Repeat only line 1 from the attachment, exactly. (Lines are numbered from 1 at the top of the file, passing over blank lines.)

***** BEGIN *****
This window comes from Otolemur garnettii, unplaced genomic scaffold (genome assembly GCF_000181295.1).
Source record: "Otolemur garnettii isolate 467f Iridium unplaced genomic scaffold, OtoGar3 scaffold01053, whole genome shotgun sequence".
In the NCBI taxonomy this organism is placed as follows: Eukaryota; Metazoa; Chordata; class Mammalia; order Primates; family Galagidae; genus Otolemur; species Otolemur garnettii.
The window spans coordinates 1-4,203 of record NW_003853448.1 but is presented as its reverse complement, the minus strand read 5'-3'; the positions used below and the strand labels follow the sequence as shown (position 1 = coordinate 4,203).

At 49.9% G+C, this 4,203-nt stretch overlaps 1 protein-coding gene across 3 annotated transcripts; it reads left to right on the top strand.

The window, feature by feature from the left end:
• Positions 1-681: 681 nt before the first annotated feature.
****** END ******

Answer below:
This window comes from Otolemur garnettii, unplaced genomic scaffold (genome assembly GCF_000181295.1).